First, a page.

About similarities between jazz music and Simenon’s way of writing
SIMENON SIMENON. UNA SCRITTURA JAZZ
Sulle somiglianze tra la musica jazz e il modo di scrivere di Simenon
SIMENON SIMENON. UNE ECRITURE JAZZY
A propos des similitudes entre la musique jazz et la façon d’écrire de Simenon
Jazz is music from Black American origins, hybridized by different cultures, contaminated with countless genres, diversified by the evolution of instruments and which evolved in the course of time. And these prerequisites could, in our opinion, have some similarities with Simenon’s works.
At the time of the novelist’s tumultuous love with Josephine Baker, when he hung around the Parisian caves where jazz was at home, Simenon claimed that “what is wonderful with jazz music is that it categorically excludes the notion of centrality typical of any other genre starting with rock and variety music…” Maybe that’s exactly the point. This music, which has, as three fundamental elements, parity between the instruments that play together, release from dominant tonal forms and an unorthodox use of musical instruments, has a lot to do with the method and the practice of Simenon’s writing.
In jazz, improvisation is a moment when an instrument, any instrument, becomes soloist and begins a performance which, from a theme or a harmonic sequence, creates a melody that has points of contact with its origin, but evolves freely, improvising, and the musician himself doesn’t know what he would play in a few seconds or minutes. Of course it will be something he has in mind, but he will combine in an original way and build the solo in that precise moment. This could be paralleled with the way Simenon composed his novels. He started with some names, some sparse data, some inspirations of reference, and then he began to write guided by his “état de roman” (a kind of state of trance) and even he himself didn’t know which paths the story would take and how the events would conclude. We could also say that Simenon was improvising during the drawing up of his novels. He resorted to memories, characters and places he had experienced, which would be combined in a way he could not even had foreseen.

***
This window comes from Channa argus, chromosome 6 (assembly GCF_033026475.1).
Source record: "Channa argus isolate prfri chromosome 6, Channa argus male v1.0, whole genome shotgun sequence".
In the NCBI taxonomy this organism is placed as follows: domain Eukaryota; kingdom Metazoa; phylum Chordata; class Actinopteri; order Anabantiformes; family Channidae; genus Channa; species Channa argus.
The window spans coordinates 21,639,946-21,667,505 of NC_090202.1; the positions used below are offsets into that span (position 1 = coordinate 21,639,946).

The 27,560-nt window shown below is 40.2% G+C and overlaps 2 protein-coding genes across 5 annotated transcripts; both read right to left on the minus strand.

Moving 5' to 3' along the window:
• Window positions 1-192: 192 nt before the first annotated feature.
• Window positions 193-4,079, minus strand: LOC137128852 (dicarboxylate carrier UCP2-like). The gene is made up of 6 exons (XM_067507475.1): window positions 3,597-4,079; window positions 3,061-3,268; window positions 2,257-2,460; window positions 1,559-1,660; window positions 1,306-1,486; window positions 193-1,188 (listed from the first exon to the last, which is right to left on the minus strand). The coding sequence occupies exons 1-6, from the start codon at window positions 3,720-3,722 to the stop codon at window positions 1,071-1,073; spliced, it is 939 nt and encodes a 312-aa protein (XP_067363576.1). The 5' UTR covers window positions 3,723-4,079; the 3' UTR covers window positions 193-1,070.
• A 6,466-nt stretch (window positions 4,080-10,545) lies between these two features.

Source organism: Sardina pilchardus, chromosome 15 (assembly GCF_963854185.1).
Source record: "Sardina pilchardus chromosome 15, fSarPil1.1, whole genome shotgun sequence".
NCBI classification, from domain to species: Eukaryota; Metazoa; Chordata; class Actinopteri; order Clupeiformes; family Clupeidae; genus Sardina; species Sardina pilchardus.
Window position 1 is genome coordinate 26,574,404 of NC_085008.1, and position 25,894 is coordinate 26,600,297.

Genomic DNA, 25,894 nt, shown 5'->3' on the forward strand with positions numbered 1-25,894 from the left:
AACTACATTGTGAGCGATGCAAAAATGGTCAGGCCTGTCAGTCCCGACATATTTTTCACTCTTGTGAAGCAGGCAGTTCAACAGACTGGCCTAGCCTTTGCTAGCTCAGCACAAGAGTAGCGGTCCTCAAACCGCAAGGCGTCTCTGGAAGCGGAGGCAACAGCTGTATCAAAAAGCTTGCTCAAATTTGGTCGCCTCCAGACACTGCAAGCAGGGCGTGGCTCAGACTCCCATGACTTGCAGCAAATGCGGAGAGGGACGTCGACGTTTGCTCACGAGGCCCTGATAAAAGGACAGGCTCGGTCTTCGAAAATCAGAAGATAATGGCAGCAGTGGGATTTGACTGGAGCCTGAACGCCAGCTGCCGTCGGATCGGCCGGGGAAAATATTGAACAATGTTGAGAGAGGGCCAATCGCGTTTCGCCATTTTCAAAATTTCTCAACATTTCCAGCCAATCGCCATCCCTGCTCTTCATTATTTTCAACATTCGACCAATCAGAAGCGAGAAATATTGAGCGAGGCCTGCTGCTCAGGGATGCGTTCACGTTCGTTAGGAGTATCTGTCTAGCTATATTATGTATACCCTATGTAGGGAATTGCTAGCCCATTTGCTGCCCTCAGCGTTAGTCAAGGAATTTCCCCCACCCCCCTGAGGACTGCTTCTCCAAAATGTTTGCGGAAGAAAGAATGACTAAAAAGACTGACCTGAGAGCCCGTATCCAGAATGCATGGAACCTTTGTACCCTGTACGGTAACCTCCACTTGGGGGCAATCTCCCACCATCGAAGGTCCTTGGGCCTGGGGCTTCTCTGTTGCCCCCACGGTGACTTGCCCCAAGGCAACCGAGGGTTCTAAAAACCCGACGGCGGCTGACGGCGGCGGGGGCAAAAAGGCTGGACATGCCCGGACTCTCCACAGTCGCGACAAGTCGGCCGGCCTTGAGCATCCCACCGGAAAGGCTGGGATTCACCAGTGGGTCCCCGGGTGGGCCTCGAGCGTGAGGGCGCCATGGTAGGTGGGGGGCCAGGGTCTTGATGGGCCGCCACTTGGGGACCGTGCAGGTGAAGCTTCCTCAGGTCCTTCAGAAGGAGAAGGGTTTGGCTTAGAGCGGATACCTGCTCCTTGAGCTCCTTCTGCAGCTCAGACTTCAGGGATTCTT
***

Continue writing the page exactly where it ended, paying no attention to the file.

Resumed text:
Let’s talk about the parity between the instruments. In classical music for example percussion instruments are almost generally occasional escorts, whereas in jazz music drums are equal to piano, double bass or saxophone. And also in Simenon’s novels we find positive or negatives, good or bad characters, yet each of them has his shadow areas and those of light. In Simenon’s view (and often in Maigret’s), this puts all of them on the same level, without any value judgments nor distinctions, except for those contingencies that history entrusts to the protagonist or to the second-rate characters. But behind each of them there is an equal dignity, whether they may be rich or poor, noble or miserable.
Finally let’s talk about the disrespectful use of classical canons in the way of playing instruments. That’s a revolution that Simenon also puts in place with his “mots-matière”, concrete words, nothing superfluous; he uses terms that indicate tangible and easily identifiable things. Adding this to his short and sometimes even syncopated phrasing, we find a linguistic instrument different enough from the preceding ones, and thus that can be identified as innovative if not revolutionary. A high treatment, and often psychologically deep, but simply and synthetically expressed.
We would like to end with a hint of the atmosphere in some novels, the ones that are quite thrillers and create an atmosphere that could include a jazzy sound commentary. You could think about novels such as Red Lights or Three Beds in Manhattan. As Michel Carly wrote in his book Simenon, la vie d’abord, “Simenon was born at the time of the first telephone connections, with cars of all colours, next to a hotel where illegitimate couples go, to make love while listening to jazz…”
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